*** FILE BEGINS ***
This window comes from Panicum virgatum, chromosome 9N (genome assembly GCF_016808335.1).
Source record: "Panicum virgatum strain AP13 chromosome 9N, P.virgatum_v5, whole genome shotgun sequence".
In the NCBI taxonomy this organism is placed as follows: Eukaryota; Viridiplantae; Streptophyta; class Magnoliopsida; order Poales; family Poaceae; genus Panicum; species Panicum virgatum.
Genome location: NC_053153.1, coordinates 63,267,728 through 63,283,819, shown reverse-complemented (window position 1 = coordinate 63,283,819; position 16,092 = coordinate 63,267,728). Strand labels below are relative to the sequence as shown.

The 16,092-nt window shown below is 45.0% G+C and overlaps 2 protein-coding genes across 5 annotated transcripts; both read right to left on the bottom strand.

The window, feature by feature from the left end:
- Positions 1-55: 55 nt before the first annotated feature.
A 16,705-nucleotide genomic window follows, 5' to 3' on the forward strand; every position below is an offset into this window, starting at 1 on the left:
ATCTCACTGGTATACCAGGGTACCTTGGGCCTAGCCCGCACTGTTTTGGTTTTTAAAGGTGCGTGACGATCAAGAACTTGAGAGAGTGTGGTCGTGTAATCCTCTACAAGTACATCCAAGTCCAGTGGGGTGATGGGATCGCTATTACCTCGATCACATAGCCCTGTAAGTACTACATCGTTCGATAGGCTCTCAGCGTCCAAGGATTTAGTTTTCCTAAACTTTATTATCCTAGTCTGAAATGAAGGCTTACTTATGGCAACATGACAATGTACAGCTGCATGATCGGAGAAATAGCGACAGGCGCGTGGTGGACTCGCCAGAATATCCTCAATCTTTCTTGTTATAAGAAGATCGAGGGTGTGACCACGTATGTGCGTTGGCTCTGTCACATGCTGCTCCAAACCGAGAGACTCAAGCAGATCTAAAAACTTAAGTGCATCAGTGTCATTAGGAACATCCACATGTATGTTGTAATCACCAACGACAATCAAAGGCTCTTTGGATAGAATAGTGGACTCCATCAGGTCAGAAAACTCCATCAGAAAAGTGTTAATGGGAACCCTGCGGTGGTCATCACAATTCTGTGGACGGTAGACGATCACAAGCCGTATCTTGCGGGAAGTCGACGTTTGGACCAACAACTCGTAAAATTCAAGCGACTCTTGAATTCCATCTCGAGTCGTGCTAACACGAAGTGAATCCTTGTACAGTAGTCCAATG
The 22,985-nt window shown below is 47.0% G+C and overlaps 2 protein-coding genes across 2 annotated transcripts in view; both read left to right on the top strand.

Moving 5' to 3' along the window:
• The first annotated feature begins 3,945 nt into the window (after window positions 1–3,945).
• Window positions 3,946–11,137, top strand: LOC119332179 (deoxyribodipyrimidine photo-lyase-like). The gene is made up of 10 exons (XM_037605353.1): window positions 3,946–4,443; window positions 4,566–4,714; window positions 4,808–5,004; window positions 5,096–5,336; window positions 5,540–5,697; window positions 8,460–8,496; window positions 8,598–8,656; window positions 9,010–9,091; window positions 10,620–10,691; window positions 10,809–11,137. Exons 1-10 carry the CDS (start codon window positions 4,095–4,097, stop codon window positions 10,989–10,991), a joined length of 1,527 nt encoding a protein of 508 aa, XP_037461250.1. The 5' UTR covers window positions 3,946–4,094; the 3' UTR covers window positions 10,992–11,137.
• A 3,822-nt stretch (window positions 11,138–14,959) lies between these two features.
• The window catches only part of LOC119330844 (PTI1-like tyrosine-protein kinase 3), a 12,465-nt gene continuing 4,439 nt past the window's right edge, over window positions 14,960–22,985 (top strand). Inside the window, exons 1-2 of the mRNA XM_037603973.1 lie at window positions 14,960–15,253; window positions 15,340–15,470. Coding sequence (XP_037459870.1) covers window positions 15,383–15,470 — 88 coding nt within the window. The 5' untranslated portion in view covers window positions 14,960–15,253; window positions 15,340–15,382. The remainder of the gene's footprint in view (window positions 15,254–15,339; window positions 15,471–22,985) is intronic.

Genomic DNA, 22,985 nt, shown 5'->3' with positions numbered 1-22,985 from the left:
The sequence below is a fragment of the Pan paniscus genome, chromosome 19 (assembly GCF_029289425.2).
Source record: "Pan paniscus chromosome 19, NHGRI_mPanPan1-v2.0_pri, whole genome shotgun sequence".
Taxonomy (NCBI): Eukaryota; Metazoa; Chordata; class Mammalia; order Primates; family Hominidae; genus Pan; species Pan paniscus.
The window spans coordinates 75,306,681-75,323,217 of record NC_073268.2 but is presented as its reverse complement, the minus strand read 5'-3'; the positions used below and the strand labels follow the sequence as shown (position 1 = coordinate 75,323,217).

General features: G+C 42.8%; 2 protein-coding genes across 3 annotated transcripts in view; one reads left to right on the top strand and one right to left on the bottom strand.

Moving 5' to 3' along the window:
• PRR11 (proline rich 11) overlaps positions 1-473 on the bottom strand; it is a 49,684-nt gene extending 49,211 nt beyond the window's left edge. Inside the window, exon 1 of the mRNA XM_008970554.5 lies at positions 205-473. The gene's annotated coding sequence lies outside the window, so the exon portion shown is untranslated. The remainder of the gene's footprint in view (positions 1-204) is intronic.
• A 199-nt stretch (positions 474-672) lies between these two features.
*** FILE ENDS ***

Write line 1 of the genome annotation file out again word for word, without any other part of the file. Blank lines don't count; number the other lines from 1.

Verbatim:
This window comes from Panicum virgatum, chromosome 9N (genome assembly GCF_016808335.1).